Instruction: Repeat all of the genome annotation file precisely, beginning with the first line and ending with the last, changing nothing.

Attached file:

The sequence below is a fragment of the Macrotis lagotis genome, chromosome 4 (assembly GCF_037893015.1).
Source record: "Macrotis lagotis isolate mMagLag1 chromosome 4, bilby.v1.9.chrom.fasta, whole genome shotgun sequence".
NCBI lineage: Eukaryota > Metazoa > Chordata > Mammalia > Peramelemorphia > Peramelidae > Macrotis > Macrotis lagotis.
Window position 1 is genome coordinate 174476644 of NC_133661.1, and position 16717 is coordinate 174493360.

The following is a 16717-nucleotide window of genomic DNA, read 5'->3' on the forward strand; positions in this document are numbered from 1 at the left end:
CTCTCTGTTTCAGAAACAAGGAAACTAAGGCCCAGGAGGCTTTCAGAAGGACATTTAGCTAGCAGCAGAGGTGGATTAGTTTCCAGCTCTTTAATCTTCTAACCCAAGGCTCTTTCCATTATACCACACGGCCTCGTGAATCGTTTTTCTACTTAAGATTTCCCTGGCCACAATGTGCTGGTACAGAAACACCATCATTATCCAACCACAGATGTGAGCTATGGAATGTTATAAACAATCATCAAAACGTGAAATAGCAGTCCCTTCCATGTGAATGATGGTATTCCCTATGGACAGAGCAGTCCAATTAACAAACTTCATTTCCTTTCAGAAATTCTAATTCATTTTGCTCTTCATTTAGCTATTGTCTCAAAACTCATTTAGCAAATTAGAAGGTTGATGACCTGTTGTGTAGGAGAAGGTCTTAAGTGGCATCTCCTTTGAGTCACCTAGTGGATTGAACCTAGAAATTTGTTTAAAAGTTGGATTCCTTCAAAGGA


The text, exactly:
The sequence below is a fragment of the Macrotis lagotis genome, chromosome 4 (assembly GCF_037893015.1).
Source record: "Macrotis lagotis isolate mMagLag1 chromosome 4, bilby.v1.9.chrom.fasta, whole genome shotgun sequence".
NCBI lineage: Eukaryota > Metazoa > Chordata > Mammalia > Peramelemorphia > Peramelidae > Macrotis > Macrotis lagotis.
Window position 1 is genome coordinate 174476644 of NC_133661.1, and position 16717 is coordinate 174493360.

The following is a 16717-nucleotide window of genomic DNA, read 5'->3' on the forward strand; positions in this document are numbered from 1 at the left end:
CTCTCTGTTTCAGAAACAAGGAAACTAAGGCCCAGGAGGCTTTCAGAAGGACATTTAGCTAGCAGCAGAGGTGGATTAGTTTCCAGCTCTTTAATCTTCTAACCCAAGGCTCTTTCCATTATACCACACGGCCTCGTGAATCGTTTTTCTACTTAAGATTTCCCTGGCCACAATGTGCTGGTACAGAAACACCATCATTATCCAACCACAGATGTGAGCTATGGAATGTTATAAACAATCATCAAAACGTGAAATAGCAGTCCCTTCCATGTGAATGATGGTATTCCCTATGGACAGAGCAGTCCAATTAACAAACTTCATTTCCTTTCAGAAATTCTAATTCATTTTGCTCTTCATTTAGCTATTGTCTCAAAACTCATTTAGCAAATTAGAAGGTTGATGACCTGTTGTGTAGGAGAAGGTCTTAAGTGGCATCTCCTTTGAGTCACCTAGTGGATTGAACCTAGAAATTTGTTTAAAAGTTGGATTCCTTCAAAGGA